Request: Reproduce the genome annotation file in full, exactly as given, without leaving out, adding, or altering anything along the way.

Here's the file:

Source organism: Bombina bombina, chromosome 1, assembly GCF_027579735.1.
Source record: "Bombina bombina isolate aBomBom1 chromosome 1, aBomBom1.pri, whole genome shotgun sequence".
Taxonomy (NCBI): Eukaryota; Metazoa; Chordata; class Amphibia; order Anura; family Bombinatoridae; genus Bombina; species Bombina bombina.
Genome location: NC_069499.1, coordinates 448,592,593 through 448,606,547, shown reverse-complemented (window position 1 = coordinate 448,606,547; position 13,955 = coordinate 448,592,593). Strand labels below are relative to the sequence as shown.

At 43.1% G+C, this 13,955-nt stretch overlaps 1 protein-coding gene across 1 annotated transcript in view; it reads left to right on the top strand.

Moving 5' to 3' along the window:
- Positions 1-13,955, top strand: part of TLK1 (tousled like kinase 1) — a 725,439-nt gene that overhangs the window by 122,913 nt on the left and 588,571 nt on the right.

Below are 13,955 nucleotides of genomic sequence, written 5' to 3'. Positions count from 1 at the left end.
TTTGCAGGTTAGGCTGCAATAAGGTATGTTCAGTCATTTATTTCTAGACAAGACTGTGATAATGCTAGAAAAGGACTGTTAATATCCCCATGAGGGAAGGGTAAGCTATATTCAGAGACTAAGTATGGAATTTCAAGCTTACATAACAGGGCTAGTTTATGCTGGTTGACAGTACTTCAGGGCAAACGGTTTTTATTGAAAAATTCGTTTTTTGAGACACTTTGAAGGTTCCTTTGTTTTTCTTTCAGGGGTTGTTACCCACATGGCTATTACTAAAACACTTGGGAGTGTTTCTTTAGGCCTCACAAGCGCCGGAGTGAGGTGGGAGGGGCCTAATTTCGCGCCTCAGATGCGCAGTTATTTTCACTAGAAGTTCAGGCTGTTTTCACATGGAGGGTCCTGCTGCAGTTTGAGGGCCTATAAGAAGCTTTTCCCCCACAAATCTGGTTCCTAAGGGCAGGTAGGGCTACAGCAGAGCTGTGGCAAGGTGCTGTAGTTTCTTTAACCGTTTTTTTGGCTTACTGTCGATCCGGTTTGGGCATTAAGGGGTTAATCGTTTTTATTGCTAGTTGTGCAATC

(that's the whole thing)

Source organism: Bombina bombina, chromosome 1, assembly GCF_027579735.1.
Source record: "Bombina bombina isolate aBomBom1 chromosome 1, aBomBom1.pri, whole genome shotgun sequence".
Taxonomy (NCBI): Eukaryota; Metazoa; Chordata; class Amphibia; order Anura; family Bombinatoridae; genus Bombina; species Bombina bombina.
Genome location: NC_069499.1, coordinates 448,592,593 through 448,606,547, shown reverse-complemented (window position 1 = coordinate 448,606,547; position 13,955 = coordinate 448,592,593). Strand labels below are relative to the sequence as shown.

At 43.1% G+C, this 13,955-nt stretch overlaps 1 protein-coding gene across 1 annotated transcript in view; it reads left to right on the top strand.

Moving 5' to 3' along the window:
- Positions 1-13,955, top strand: part of TLK1 (tousled like kinase 1) — a 725,439-nt gene that overhangs the window by 122,913 nt on the left and 588,571 nt on the right.

Below are 13,955 nucleotides of genomic sequence, written 5' to 3'. Positions count from 1 at the left end.
TTTGCAGGTTAGGCTGCAATAAGGTATGTTCAGTCATTTATTTCTAGACAAGACTGTGATAATGCTAGAAAAGGACTGTTAATATCCCCATGAGGGAAGGGTAAGCTATATTCAGAGACTAAGTATGGAATTTCAAGCTTACATAACAGGGCTAGTTTATGCTGGTTGACAGTACTTCAGGGCAAACGGTTTTTATTGAAAAATTCGTTTTTTGAGACACTTTGAAGGTTCCTTTGTTTTTCTTTCAGGGGTTGTTACCCACATGGCTATTACTAAAACACTTGGGAGTGTTTCTTTAGGCCTCACAAGCGCCGGAGTGAGGTGGGAGGGGCCTAATTTCGCGCCTCAGATGCGCAGTTATTTTCACTAGAAGTTCAGGCTGTTTTCACATGGAGGGTCCTGCTGCAGTTTGAGGGCCTATAAGAAGCTTTTCCCCCACAAATCTGGTTCCTAAGGGCAGGTAGGGCTACAGCAGAGCTGTGGCAAGGTGCTGTAGTTTCTTTAACCGTTTTTTTGGCTTACTGTCGATCCGGTTTGGGCATTAAGGGGTTAATCGTTTTTATTGCTAGTTGTGCAATC